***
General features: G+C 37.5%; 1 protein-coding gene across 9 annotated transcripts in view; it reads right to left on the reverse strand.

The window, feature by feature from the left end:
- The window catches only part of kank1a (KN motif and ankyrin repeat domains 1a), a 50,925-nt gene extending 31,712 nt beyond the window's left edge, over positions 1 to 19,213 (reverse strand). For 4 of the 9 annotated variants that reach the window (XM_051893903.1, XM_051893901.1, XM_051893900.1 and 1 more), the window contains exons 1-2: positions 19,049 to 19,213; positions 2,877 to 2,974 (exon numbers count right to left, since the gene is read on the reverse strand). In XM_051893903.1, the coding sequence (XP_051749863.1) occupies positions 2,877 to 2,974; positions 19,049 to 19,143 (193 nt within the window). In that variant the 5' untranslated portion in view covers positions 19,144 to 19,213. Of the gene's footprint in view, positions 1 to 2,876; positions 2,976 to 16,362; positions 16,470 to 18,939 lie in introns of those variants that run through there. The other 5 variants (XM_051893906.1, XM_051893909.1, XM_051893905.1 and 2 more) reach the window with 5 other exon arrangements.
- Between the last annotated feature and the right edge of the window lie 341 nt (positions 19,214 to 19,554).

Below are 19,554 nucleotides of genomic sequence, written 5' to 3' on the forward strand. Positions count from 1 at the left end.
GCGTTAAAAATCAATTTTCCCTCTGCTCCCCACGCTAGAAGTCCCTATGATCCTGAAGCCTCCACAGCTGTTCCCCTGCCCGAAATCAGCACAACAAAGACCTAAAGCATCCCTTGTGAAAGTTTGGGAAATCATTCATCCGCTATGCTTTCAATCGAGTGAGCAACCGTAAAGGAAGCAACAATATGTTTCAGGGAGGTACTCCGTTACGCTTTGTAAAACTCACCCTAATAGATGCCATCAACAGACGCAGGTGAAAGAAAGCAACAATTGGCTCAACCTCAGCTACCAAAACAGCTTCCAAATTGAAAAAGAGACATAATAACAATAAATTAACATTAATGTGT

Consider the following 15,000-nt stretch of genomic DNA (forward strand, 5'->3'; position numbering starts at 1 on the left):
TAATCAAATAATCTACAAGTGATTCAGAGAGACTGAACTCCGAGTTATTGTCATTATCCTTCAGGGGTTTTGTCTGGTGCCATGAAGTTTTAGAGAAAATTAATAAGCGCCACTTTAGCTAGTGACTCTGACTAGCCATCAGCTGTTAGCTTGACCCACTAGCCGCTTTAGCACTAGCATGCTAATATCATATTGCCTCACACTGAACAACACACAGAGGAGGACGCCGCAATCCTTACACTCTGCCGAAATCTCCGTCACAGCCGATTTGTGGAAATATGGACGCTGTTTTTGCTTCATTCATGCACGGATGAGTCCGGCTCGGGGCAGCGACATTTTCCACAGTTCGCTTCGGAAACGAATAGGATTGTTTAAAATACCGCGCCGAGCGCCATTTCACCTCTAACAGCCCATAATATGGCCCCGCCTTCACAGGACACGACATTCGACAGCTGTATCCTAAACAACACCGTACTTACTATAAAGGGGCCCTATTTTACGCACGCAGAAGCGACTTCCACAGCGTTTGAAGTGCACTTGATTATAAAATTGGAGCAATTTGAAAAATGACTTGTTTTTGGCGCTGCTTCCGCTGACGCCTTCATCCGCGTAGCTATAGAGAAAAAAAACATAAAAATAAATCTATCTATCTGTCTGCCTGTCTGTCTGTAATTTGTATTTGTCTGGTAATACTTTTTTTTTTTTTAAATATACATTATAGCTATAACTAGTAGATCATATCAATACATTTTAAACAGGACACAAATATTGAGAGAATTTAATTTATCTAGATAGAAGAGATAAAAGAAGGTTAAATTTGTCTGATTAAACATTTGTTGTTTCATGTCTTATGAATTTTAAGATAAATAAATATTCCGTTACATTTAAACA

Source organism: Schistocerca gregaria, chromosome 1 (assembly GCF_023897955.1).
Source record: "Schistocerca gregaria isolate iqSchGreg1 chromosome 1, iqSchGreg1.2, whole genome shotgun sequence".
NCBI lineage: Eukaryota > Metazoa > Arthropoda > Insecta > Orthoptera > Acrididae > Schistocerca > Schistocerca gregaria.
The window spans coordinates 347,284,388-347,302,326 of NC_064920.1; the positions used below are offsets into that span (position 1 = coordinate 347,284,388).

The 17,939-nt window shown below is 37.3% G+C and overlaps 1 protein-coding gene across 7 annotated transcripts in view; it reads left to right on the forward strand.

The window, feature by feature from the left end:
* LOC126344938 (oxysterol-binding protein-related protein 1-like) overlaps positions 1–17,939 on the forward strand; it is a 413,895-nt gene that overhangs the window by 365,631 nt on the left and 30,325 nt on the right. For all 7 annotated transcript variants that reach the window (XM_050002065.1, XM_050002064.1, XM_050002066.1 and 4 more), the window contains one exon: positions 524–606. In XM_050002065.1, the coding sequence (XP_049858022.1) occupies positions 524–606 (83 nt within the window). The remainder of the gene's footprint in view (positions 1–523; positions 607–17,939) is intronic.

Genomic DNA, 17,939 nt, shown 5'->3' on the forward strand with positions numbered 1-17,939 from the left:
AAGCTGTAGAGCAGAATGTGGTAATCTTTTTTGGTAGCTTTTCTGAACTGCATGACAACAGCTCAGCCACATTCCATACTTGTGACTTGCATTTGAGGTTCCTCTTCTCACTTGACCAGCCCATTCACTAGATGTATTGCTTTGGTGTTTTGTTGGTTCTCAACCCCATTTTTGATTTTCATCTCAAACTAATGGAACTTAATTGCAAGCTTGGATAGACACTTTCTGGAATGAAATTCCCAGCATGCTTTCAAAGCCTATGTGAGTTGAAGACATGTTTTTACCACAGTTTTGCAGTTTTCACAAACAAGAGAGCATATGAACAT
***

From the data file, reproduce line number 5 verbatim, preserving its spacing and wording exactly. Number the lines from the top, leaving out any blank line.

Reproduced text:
Below are 19,554 nucleotides of genomic sequence, written 5' to 3' on the forward strand. Positions count from 1 at the left end.